New Delhi: For one of the world’s largest cement makers, France’s Lafarge Group made a relatively slow entry into India, the world’s second fastest growing cement market. It bought two cement plants—in Chhattisgarh and Jharkhand—in 1999 and then acquired Larsen and Toubro Ltd’s ready-mix concrete business. The company is now looking to grow organically, said Bruno Lafont, the group’s chairman and chief executive. Edited excerpts:
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How do you see the opportunity in India right now?
India is very important. We see a slowdown in the world that we mostly think is a short-term issue or challenge. The situation is different from one country to another, even in fast growing markets. It seems to me that India is very solid. Growth is solid, still very high. It is happening in a economy that needs still lots of construction. In the markets we are in, in the eastern part of India, we see a solid situation.
How critical is this market for Lafarge’s fortunes?
In the short-term, it is limited (2%). We are present in 80 countries. Our strategy is to be exposed to as many growing markers as possible. And the percentage (in India) should grow for two reasons. First, we are growing operations. Second, we are not yet finished with our strategy in India. India will do relatively more construction than other countries and the weight of India in the total (business) will increase.
You have less than 5% of the market here in production capacity. How do you see yourself addressing that?
First, we are operating in local markets. Our products are heavy, they cannot travel too much without adding to the cost heavily. Second, our strategy in new countries and especially large countries is progressive.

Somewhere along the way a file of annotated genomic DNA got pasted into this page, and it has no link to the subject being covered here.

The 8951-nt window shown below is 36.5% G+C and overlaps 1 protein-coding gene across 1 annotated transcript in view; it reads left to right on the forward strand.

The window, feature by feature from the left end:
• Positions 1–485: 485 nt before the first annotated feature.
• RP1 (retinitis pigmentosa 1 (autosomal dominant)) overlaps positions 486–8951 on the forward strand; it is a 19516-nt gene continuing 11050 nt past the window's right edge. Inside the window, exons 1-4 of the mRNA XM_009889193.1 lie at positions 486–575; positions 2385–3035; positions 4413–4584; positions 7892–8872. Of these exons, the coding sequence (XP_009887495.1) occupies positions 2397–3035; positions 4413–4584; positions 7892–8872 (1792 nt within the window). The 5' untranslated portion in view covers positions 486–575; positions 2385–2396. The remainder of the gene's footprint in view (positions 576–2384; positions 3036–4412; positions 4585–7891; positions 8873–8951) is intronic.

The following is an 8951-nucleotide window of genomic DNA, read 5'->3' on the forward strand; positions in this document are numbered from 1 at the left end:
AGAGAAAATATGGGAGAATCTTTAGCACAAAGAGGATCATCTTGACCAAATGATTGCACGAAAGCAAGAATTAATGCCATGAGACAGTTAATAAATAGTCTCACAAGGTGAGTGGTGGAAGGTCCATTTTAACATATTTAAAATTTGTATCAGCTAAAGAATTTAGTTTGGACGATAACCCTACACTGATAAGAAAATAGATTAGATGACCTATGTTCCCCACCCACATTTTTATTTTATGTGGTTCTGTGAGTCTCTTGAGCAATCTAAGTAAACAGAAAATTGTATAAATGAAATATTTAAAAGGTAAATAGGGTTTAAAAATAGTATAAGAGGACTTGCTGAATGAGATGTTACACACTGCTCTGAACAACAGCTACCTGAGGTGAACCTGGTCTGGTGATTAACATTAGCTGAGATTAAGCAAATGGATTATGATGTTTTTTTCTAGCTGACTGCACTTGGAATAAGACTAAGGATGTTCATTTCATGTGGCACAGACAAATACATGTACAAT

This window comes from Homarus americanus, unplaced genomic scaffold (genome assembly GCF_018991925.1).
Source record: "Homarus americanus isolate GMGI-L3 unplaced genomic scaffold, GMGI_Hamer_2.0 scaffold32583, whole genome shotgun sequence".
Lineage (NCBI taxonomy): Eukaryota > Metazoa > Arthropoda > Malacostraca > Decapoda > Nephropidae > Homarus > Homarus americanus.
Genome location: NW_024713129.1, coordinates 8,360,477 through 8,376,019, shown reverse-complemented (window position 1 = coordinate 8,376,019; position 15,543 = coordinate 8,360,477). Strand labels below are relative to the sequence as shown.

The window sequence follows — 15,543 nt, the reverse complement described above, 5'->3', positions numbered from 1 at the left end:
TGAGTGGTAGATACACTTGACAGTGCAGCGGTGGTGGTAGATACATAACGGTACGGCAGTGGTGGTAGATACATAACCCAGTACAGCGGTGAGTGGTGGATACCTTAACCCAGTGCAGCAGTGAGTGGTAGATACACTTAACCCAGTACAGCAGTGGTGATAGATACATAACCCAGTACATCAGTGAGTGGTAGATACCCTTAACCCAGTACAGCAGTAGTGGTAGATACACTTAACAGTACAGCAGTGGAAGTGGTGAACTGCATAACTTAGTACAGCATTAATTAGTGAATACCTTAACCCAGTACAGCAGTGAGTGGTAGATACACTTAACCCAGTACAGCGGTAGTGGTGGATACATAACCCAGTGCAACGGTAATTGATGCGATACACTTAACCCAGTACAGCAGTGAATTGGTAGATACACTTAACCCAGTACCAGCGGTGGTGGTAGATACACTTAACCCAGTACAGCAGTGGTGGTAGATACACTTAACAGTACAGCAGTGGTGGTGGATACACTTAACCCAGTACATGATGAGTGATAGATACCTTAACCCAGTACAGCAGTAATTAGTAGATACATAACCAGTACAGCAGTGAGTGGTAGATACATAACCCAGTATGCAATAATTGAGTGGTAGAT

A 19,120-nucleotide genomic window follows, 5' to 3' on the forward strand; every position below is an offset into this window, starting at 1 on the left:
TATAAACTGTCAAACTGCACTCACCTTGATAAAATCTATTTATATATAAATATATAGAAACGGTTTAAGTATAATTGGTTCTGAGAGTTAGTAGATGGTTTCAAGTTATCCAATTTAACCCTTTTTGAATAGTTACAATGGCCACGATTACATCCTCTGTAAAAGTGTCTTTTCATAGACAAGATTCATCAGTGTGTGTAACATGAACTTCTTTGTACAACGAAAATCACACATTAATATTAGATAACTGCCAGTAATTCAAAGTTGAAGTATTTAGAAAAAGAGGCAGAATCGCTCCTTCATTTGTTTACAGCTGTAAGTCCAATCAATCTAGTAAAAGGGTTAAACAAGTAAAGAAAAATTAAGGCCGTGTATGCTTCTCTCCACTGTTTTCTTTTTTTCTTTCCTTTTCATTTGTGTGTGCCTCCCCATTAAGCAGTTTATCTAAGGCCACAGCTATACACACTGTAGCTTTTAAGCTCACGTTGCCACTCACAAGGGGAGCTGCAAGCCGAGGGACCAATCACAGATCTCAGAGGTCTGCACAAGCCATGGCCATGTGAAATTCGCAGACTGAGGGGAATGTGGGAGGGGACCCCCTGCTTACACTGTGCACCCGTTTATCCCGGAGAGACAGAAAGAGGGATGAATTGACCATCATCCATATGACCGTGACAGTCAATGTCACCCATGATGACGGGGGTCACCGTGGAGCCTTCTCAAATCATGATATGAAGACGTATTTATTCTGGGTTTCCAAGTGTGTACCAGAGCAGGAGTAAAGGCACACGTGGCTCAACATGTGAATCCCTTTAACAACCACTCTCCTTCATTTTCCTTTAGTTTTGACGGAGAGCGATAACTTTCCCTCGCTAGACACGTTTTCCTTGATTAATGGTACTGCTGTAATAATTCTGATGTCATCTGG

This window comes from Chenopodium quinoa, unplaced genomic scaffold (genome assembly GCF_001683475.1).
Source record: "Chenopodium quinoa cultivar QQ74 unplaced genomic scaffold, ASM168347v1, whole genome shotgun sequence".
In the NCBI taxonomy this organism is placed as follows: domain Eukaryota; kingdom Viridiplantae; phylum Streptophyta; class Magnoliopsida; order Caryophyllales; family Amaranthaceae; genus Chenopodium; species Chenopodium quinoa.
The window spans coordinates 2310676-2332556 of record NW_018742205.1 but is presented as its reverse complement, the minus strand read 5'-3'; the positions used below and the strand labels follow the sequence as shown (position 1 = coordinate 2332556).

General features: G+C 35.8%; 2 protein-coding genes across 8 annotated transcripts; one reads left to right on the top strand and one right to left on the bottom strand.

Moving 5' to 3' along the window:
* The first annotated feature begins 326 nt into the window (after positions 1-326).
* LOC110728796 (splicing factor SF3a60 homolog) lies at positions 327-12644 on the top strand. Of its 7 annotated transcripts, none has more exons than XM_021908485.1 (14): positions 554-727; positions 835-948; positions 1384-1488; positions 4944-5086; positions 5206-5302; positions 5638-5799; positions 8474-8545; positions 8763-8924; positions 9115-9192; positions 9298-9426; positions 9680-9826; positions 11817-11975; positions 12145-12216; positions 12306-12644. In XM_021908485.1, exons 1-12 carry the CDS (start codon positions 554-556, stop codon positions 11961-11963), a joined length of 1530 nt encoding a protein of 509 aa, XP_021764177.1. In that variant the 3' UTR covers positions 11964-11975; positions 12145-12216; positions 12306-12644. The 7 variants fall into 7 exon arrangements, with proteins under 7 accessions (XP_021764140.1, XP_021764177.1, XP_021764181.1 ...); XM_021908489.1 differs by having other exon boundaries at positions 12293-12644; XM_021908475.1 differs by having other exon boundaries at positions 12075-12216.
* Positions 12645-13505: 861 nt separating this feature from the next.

So, it’s better to have a strong and successful position locally than to be everywhere and achieving nothing. We have started with the east and I would say today that we are successful. The next step will be to grow organically by creating greenfields… For the time being, it’s more the north and the west.
At the same time, we made an interesting move last year, which is to buy out the ready-mix concrete business of L&T. That is an interesting move because it is the first time Lafarge made such an big move in readymix concrete in one market where it is at a starting point. So in a way it’s a major move... It allows us to have a large geographical spread of activities in India because our activities are in almost every city.
Ready-mix concrete is also a way to understand the construction market and get deeper and better understanding of the need of customers.
Looking for growth: Lafont says the group’s strategy is to select regions and to create excellent positions there. Ramesh Pathania / Mint
Will you not be looking at inorganic growth?
For the time being, our priority is... organic growth. We might consolidate... but our strategy is to select regions for cement and to create excellent positions there.
When do you think ready-mix concrete will become the mainstream product in India?
What we have seen in other countries is that the penetration of ready-mix concrete can go quite fast. In South Korea 70% is ready-mix concrete. In Malaysia it is 30%. In other countries, you have 10-15%. In developed countries you have between 70% and 80%. The potential is big. It’s an interesting business because you can differentiate by the way you run your business, by the way you invest, by the way you differentiate yourself by the quality and by the range of products you are ready to deliver. So you have to work on all these things.
We have reached a stage where some large infrastructure firms have their in-house ready-mix operations. How do you see this affecting your strategy?
That, in fact, is in all the markets we operate, so there is no problem.
Sometimes a big builder will find it interesting to have a ready-mix company to help him to sub-contract his concrete and sometimes, they will be interested to have our inputs and technical control on more sophisticated things.
Sometimes, it will be only marginal. They will use their things for 80% and our things for 20%.
What is your outlook for 2009?
We have not yet given our outlook because we believe the last quarter has been creating a lot of uncertainties. We see that there will be growth in India in 2009, even if it will be less that 2008. I think GDP should be (growing at) a minimum 6%.
It is enormous growth, you know, compared with the growth in the world. The last forecast I have seen on the world GDP is 0.8%.